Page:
called to respect the human dignity of our children, guiding their moral
development, caringly correcting them when necessary, and, most important,
frequently praising their good behaviors and accomplishments. As siblings we
are called to promote family harmony, patience, charity, and love between
all generations. As children we must respect and care for our parents,
especially as they age. These responsibilities require conscientious effort
and lots of prayer!
The commandment to be obedient is intended to help us recognize that we
are indebted to our parents. They have given us life. A majority of parents
work hard to care for and support their families. They may make mistakes,
but we need to accept them and love them despite the mistakes throughout our
This commandment also reminds us that parents have duties toward their
children. A healthy society is based on healthy families. It is within the
family that children learn moral values and virtues, such as
self-discipline, compassion, honesty, loyalty, and faith. Parents need to
practice the virtues themselves in order to properly educate their children.
The fourth commandment also refers to obedience to authorities besides
parents. Of course, all obedience to authority is dependent on the morality
of the request. For example, a government that requires abortion to maintain
population size must be resisted in any possible moral way. Under normal
circumstances, however, we are expected to obey authorities in our homes,
communities, and dioceses.
The fourth commandment teaches us how to be a "domestic church." Our goal
is to be the image of love that we find with the Trinity. It may sound like
a tall order, but when we all treat each other with respect and love, it is
The US Council of Catholic Bishops developed a Bill of Rights for
to read it.
Fifth, Be Kind and True
You shall not kill.
(Exodus 20:13, Deut 5:17)
Moses received the commandment "You shall not kill." This certainly
seemed like one of the easier commandments to obey, but Jesus made it a
little more challenging. He refined that commandment so we could learn to
truly love our neighbor. Not only are we to avoid committing murder, we are also
called to avoid anger and resentment, and we're even called to love and pray
for those whom we find it difficult to love, those who have hurt us or our
loved ones, those who may make life unpleasant.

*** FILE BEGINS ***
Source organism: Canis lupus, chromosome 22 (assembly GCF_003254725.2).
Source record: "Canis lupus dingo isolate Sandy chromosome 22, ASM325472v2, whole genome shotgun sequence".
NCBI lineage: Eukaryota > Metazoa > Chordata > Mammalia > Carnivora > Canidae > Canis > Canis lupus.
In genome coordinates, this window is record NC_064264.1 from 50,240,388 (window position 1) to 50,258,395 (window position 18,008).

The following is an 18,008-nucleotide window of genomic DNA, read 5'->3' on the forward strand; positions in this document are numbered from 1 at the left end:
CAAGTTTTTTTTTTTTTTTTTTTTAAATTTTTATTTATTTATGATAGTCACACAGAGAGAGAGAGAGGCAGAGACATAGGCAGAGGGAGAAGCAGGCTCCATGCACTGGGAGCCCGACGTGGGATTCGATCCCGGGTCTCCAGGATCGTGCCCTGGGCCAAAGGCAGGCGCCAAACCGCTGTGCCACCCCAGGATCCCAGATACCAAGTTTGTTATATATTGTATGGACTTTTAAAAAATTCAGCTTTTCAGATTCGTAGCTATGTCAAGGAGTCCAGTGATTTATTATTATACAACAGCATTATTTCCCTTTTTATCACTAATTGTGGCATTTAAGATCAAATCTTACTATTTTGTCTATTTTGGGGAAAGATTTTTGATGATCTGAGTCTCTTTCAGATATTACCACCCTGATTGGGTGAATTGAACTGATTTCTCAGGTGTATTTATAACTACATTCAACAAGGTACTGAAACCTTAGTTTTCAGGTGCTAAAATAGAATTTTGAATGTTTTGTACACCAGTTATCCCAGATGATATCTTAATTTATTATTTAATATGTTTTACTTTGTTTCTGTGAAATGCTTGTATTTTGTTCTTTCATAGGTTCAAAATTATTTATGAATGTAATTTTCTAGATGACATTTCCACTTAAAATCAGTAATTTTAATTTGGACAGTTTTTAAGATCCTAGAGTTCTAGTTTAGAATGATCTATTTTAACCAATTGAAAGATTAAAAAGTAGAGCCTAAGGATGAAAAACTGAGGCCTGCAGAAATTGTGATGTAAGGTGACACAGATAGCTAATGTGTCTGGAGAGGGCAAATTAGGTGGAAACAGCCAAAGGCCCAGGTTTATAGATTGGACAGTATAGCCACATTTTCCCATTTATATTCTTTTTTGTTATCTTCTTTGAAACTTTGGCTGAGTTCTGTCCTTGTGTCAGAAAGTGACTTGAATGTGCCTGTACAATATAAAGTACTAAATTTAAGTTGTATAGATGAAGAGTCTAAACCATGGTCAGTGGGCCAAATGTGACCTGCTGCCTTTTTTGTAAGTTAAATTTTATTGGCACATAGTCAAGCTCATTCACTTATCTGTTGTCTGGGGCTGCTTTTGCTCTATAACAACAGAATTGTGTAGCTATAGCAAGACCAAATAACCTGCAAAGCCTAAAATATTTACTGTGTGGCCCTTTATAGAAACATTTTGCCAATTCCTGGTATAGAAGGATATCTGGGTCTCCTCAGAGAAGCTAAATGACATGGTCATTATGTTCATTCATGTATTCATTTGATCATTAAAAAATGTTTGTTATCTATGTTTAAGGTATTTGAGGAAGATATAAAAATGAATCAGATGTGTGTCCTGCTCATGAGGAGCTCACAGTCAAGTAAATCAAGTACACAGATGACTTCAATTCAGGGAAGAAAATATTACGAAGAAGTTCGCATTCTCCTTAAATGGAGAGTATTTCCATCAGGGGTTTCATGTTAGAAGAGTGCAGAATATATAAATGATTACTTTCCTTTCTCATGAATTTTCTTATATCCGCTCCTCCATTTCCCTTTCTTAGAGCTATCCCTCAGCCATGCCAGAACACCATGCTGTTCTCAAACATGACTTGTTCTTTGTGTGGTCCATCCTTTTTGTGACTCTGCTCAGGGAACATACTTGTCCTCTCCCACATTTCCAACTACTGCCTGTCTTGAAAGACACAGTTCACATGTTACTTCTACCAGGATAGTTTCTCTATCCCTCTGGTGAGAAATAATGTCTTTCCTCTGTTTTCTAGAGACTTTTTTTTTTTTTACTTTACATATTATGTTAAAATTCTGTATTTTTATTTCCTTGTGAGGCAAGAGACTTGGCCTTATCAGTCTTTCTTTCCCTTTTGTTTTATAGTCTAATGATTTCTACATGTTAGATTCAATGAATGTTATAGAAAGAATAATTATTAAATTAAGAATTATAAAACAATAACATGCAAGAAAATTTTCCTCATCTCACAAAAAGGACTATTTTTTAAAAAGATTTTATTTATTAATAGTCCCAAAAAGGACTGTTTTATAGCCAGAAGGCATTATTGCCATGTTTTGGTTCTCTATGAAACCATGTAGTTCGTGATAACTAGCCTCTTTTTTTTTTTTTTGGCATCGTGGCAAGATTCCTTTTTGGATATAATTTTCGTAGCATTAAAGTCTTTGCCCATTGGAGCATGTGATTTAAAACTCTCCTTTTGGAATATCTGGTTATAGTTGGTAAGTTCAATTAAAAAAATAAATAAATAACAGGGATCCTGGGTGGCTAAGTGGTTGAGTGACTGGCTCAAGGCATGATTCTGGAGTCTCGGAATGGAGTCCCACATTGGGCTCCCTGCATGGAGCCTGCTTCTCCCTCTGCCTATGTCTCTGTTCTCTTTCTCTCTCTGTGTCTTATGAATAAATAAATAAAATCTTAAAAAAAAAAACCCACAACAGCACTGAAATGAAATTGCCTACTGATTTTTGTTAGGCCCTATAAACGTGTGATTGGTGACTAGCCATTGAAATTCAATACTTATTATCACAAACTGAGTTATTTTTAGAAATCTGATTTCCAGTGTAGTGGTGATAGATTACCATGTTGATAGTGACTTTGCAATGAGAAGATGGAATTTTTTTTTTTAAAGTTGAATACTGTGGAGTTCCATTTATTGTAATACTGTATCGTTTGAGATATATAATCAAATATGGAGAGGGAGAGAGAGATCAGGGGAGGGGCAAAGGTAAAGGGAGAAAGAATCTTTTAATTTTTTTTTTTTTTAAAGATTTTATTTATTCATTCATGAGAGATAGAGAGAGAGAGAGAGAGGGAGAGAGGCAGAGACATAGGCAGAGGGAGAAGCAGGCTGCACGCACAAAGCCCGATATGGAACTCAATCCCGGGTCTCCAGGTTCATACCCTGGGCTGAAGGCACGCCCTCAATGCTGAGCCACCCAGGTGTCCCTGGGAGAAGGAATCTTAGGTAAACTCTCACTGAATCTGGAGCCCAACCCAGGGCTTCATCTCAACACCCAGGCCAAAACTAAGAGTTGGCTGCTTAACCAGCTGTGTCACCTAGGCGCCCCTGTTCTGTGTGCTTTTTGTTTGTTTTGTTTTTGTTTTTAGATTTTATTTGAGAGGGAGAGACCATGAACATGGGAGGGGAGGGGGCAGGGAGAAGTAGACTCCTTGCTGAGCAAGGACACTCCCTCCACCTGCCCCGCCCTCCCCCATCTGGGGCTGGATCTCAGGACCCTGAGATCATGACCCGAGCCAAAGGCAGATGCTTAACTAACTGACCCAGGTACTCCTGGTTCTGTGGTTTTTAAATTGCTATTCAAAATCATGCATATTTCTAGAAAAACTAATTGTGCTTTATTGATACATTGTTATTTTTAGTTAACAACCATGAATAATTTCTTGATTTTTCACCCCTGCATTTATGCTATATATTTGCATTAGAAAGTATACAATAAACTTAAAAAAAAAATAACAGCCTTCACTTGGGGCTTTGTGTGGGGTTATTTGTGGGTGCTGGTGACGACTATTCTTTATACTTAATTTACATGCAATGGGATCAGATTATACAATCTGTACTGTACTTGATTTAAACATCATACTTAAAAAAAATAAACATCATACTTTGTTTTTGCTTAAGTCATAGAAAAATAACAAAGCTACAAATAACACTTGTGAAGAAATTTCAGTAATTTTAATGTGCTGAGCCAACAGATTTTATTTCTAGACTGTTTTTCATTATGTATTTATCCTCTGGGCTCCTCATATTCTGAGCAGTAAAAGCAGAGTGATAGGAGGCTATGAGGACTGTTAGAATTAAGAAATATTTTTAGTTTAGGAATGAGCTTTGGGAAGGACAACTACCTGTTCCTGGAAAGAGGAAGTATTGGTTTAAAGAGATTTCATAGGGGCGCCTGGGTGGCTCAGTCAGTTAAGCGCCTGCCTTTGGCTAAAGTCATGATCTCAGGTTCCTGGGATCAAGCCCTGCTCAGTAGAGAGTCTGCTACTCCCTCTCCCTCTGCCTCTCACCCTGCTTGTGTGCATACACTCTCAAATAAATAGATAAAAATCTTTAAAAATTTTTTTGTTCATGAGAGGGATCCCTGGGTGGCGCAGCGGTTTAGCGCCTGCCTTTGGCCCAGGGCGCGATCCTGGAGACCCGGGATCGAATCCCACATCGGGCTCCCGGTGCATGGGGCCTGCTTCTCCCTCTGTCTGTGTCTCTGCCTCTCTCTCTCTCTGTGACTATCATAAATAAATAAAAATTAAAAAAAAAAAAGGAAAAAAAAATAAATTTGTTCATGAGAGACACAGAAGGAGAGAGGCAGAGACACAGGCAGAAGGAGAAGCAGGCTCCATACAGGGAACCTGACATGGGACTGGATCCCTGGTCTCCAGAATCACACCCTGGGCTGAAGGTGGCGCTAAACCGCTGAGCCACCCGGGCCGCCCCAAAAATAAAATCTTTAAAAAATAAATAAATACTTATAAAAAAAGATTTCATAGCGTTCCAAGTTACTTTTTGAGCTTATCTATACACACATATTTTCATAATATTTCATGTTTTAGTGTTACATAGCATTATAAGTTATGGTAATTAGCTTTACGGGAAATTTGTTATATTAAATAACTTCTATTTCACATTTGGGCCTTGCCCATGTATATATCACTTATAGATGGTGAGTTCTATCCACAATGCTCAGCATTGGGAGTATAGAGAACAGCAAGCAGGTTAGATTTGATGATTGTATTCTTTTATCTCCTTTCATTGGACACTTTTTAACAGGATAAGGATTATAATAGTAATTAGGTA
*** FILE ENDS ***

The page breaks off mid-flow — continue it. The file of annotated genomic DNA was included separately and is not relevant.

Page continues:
The fifth commandment calls us to respect the dignity of all life. It is
through this respect of life that the Church guides us to carefully consider
our opinions of troubling social actions, including abortion, the death
penalty, euthanasia, suicide, scientific experimentation on living beings,
kidnapping, hostage taking, just war, legitimate defense, and even the care
of non-human beings.
For example, our Church challenges us to consider the fifth commandment
when developing our opinion of the death penalty. The Church recognizes that
evil must be punished in a way that is commensurate with the crime, however,
the punishment should be consistent in each situation. Is murder worse in Missouri than Michigan? Missouri is a
state that allows the death penalty; Michigan is a state which forbids the
death penalty. A murderer could receive the death penalty in Missouri, but
not in Michigan. The Church questions the
legitimacy of the death penalty because the severity of the crime, not the location of the crime, should
determine the severity of the punishment.
God created everything, and He created everything good; He created man in
His own image. Therefore, life has an inherent dignity that must be
protected from conception to the grave. Our dealings with others must be
based in love and respect.
For a powerful commentary on respecting life,
read Evangelium Vitae (Gospel of Life) by Pope John Paul II. Basic
Church teachings are available in the Catechism of the Catholic Church
Sixth, Be Pure in
all I Say, See, Hear, and Do
You shall not commit adultery
(Exodus 20:14, Deut 5:18)
In the late 1990s Americans had the opportunity to thoughtfully discuss
the meaning of the sixth commandment, "you shall not commit adultery."
Instead, we spent hours discussing the meaning of the word "is." What a
shame! When we thoughtfully consider this commandment, we see it requires a
conversion of heart and a commitment to self-mastery and freedom that make a